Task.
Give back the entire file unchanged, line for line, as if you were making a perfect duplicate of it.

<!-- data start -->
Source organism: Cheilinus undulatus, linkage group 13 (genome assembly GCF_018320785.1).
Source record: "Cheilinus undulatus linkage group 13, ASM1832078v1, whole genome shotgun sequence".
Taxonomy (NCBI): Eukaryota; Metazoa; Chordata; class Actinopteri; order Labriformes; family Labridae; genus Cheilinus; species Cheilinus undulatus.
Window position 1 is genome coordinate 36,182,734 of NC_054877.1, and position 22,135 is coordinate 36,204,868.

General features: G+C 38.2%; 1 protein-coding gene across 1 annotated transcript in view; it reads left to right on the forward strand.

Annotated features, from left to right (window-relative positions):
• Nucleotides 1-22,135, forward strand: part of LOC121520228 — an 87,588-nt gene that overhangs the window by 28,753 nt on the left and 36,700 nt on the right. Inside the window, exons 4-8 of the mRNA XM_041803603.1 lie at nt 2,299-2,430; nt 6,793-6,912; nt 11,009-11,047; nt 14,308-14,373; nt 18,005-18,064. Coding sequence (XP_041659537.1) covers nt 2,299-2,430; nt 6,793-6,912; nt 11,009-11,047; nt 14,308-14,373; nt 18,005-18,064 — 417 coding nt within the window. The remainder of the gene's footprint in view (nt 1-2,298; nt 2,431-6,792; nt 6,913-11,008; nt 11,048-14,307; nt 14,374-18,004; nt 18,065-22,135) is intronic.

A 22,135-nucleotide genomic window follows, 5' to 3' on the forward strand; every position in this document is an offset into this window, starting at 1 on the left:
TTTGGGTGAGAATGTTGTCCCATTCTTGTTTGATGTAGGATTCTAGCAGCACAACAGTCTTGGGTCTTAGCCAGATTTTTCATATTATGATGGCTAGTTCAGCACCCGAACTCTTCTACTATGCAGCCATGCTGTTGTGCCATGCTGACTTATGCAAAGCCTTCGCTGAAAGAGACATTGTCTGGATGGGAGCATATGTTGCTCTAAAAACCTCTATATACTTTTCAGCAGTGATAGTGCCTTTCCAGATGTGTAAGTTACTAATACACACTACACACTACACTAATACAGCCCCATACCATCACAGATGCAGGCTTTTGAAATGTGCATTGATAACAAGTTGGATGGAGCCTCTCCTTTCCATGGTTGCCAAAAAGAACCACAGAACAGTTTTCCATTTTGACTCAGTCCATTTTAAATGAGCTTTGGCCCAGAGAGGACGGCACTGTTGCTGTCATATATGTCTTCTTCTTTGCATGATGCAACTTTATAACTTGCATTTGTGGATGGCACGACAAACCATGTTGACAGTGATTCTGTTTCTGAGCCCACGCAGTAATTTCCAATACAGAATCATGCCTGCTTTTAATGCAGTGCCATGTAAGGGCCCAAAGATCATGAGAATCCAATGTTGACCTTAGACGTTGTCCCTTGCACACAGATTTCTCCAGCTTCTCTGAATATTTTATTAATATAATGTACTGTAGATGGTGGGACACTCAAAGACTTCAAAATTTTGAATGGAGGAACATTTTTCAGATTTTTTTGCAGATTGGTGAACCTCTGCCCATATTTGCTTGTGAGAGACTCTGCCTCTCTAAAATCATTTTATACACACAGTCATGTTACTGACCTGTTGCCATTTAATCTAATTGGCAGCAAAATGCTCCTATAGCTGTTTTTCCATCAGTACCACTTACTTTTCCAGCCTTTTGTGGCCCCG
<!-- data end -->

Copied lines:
Source organism: Cheilinus undulatus, linkage group 13 (genome assembly GCF_018320785.1).
Source record: "Cheilinus undulatus linkage group 13, ASM1832078v1, whole genome shotgun sequence".
Taxonomy (NCBI): Eukaryota; Metazoa; Chordata; class Actinopteri; order Labriformes; family Labridae; genus Cheilinus; species Cheilinus undulatus.
Window position 1 is genome coordinate 36,182,734 of NC_054877.1, and position 22,135 is coordinate 36,204,868.

General features: G+C 38.2%; 1 protein-coding gene across 1 annotated transcript in view; it reads left to right on the forward strand.

Annotated features, from left to right (window-relative positions):
• Nucleotides 1-22,135, forward strand: part of LOC121520228 — an 87,588-nt gene that overhangs the window by 28,753 nt on the left and 36,700 nt on the right. Inside the window, exons 4-8 of the mRNA XM_041803603.1 lie at nt 2,299-2,430; nt 6,793-6,912; nt 11,009-11,047; nt 14,308-14,373; nt 18,005-18,064. Coding sequence (XP_041659537.1) covers nt 2,299-2,430; nt 6,793-6,912; nt 11,009-11,047; nt 14,308-14,373; nt 18,005-18,064 — 417 coding nt within the window. The remainder of the gene's footprint in view (nt 1-2,298; nt 2,431-6,792; nt 6,913-11,008; nt 11,048-14,307; nt 14,374-18,004; nt 18,065-22,135) is intronic.

A 22,135-nucleotide genomic window follows, 5' to 3' on the forward strand; every position in this document is an offset into this window, starting at 1 on the left:
TTTGGGTGAGAATGTTGTCCCATTCTTGTTTGATGTAGGATTCTAGCAGCACAACAGTCTTGGGTCTTAGCCAGATTTTTCATATTATGATGGCTAGTTCAGCACCCGAACTCTTCTACTATGCAGCCATGCTGTTGTGCCATGCTGACTTATGCAAAGCCTTCGCTGAAAGAGACATTGTCTGGATGGGAGCATATGTTGCTCTAAAAACCTCTATATACTTTTCAGCAGTGATAGTGCCTTTCCAGATGTGTAAGTTACTAATACACACTACACACTACACTAATACAGCCCCATACCATCACAGATGCAGGCTTTTGAAATGTGCATTGATAACAAGTTGGATGGAGCCTCTCCTTTCCATGGTTGCCAAAAAGAACCACAGAACAGTTTTCCATTTTGACTCAGTCCATTTTAAATGAGCTTTGGCCCAGAGAGGACGGCACTGTTGCTGTCATATATGTCTTCTTCTTTGCATGATGCAACTTTATAACTTGCATTTGTGGATGGCACGACAAACCATGTTGACAGTGATTCTGTTTCTGAGCCCACGCAGTAATTTCCAATACAGAATCATGCCTGCTTTTAATGCAGTGCCATGTAAGGGCCCAAAGATCATGAGAATCCAATGTTGACCTTAGACGTTGTCCCTTGCACACAGATTTCTCCAGCTTCTCTGAATATTTTATTAATATAATGTACTGTAGATGGTGGGACACTCAAAGACTTCAAAATTTTGAATGGAGGAACATTTTTCAGATTTTTTTGCAGATTGGTGAACCTCTGCCCATATTTGCTTGTGAGAGACTCTGCCTCTCTAAAATCATTTTATACACACAGTCATGTTACTGACCTGTTGCCATTTAATCTAATTGGCAGCAAAATGCTCCTATAGCTGTTTTTCCATCAGTACCACTTACTTTTCCAGCCTTTTGTGGCCCCG